Documentary to Feature Distinguished Professor of Evolution and Ecology
Arthur Shapiro and a new film about how insects affect our ecosystem
A new film is in the works with more than one UC Davis connection.
Weeping Rocks, a feature-length documentary that focuses on the role of insects in our ecosystem, spotlights the work of Professor Art Shapiro in the College of Biological Sciences and is produced by Jackii Chun ’10. The film is in production now and raising funds on Kickstarter.
The documentary looks at climate change through scientific research of those who study insects. Shapiro, a distinguished professor of evolution and ecology at UC Davis, has been counting butterflies for 50 years. His long-term data points to disturbing decreases in butterfly abundance across California. The name of the film comes from a site in Nevada County that drips water constantly, producing a lush, tropical effect — and attracting butterflies.
“We use his research as the backbone of the story about insects and people who work with them,” said the film’s director, Karlis Bergs. “His story is [interspersed] with shorter segments on other researchers. It creates a bigger picture.”
A previous short film by Bergs, Threshold, focused on bees. He said it sparked an interest in science and how things are connected.
Bergs first met Shapiro in 2019, when he was still an M.F.A. student at California Institute of the Arts. After reading an article that quoted the professor, Bergs got in touch with him.
“He’s an amazing man who is eager to share his knowledge with anyone who asks,” Bergs said. “We just talked about what is happened to insects and slowly I started coming to Davis to film.”
Shapiro’s research regularly has taken him to 10 sites across the Central Valley and over the Sierras. He said he’s become accustomed to journalists and videographers following him.
“I’m used to tiring people out,” Shapiro said. At 76, he has limited some of his trips, now sharing responsibilities with Matthew Forister, Ph.D. ’04, professor of biology at University of Nevada, Reno. Forister’s team now does the higher elevation sites. “My knees won’t let me come down anymore,” Shapiro said of the high altitudes.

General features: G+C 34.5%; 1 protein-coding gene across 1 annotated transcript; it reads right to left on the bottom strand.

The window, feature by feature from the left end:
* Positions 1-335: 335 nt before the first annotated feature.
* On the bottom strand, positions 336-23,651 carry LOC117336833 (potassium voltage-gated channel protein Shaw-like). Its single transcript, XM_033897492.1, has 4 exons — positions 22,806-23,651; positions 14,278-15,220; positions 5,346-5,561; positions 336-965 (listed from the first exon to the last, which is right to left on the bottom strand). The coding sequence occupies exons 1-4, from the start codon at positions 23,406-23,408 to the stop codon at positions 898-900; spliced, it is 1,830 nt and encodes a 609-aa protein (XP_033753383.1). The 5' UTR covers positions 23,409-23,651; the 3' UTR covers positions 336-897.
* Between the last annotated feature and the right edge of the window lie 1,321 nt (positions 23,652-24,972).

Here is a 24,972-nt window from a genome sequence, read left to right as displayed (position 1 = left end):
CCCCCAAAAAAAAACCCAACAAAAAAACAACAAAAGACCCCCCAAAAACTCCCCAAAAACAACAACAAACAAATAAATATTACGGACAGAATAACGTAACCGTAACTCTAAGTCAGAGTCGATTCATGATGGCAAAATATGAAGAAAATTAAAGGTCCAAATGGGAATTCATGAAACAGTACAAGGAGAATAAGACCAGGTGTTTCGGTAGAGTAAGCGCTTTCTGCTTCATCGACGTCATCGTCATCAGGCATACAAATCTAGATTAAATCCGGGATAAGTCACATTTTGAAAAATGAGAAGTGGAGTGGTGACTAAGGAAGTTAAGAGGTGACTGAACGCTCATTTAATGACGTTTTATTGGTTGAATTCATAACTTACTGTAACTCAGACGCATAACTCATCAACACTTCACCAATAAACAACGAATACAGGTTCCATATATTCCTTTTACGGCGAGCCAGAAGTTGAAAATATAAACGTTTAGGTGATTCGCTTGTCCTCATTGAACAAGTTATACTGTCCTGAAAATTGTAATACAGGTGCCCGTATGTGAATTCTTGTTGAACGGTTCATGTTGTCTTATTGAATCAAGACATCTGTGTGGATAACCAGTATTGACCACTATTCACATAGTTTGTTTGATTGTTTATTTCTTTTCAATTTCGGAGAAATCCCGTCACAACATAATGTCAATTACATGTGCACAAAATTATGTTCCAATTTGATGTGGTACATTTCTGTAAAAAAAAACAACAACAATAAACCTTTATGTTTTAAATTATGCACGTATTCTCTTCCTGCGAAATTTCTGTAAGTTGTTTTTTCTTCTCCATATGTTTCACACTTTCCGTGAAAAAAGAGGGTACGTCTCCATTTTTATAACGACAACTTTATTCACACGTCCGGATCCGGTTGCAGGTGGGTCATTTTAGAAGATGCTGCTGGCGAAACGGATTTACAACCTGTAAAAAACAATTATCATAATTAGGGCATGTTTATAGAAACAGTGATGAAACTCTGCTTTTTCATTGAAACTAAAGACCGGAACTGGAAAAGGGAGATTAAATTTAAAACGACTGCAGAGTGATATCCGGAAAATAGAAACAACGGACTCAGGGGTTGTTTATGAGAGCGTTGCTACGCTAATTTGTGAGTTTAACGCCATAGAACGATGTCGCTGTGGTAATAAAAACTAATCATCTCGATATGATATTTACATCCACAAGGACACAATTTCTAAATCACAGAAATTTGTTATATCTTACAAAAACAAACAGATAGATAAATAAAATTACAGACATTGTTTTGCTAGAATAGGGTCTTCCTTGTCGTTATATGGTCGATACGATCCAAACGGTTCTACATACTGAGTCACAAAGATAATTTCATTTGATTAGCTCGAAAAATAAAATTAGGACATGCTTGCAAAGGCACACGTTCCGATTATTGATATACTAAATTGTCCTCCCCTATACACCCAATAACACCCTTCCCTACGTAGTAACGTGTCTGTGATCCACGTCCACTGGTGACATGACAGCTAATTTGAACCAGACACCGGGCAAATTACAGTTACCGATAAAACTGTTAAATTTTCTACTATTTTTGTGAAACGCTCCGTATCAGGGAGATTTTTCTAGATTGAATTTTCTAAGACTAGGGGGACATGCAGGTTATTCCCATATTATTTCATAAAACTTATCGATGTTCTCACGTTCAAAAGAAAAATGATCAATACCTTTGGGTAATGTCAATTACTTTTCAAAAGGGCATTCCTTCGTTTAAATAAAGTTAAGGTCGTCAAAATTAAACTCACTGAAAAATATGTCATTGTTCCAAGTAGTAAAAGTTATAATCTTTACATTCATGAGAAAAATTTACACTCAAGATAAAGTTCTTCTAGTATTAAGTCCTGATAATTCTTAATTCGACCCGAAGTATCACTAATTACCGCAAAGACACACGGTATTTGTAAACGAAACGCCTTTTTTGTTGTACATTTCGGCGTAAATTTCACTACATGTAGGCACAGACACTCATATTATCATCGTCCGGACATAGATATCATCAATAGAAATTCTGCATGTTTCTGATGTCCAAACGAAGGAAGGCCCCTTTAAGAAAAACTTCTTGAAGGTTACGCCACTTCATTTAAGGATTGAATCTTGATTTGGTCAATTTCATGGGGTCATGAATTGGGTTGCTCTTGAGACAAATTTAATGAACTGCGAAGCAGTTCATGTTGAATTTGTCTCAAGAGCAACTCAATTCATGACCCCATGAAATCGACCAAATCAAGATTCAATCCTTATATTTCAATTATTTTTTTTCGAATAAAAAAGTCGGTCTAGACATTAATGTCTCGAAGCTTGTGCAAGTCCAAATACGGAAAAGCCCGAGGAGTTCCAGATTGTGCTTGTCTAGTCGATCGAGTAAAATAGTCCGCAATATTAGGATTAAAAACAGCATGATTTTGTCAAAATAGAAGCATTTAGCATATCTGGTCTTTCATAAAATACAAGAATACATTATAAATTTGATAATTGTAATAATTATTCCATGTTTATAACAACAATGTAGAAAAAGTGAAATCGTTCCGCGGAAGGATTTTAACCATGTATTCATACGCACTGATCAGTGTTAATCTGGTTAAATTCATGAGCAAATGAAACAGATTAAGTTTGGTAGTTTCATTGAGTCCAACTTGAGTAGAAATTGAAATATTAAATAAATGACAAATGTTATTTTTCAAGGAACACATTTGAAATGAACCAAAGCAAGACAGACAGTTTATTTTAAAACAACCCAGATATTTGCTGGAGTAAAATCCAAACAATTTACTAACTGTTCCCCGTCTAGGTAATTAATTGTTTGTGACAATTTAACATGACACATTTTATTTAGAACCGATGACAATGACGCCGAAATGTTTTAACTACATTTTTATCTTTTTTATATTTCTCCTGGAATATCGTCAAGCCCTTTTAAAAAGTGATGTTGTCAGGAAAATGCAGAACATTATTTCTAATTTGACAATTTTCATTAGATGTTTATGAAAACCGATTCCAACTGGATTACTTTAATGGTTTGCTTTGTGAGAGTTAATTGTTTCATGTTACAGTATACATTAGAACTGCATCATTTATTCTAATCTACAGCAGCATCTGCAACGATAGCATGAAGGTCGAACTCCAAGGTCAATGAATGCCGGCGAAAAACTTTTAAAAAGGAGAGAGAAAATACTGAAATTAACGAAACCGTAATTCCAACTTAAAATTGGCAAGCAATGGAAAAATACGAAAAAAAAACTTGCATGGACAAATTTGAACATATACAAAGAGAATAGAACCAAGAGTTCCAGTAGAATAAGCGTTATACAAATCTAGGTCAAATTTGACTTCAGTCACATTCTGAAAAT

Chun, an alumna with a degree in film studies, signed on as producer of Weeping Rocks, helping to coordinate shoots, manage the budget and provide feedback on the edits. Like Bergs, she got her M.F.A. at California Institute of the Arts.
Her connection to UC Davis, she said, was a coincidence.
“It’s so cool to be working with a project affiliated with UC Davis,” she said. “Karlis didn’t know that I had graduated from Davis when he reached out, but as soon as he told me about Art, I got excited. And then when I actually saw the footage of Art, I got even more excited.”
Chun said they aim to tell a story that is both accessible and respectful of the research.
As an observational documentary, added Bergs, the story does not follow a script.
“I don’t have an agenda,” Bergs said. “I don’t have a say in the story, basically — what happens, happens. All I knew was that this has amazing potential to be a cool story.”
Shapiro said if he had a message to share, it would be: “There is no substitute for continuous monitoring in order to understand how environmental change is going to affect the future biota of the planet. That is to say, scattered or intermittent sampling can never substitute for continuous monitoring.”
The money raised from the Kickstarter campaign will give the team more leeway to determine how the film ends. Their initial goal of $20,000 was raised in 24 hours, and now they are aiming for funds that could help with film festival submissions and a possible trip to Mexico.
They also are planning more visits to Davis. And if all goes according to plan, Weeping Rocks could be released by 2023.
- This story originally appeared in UC Davis Magazine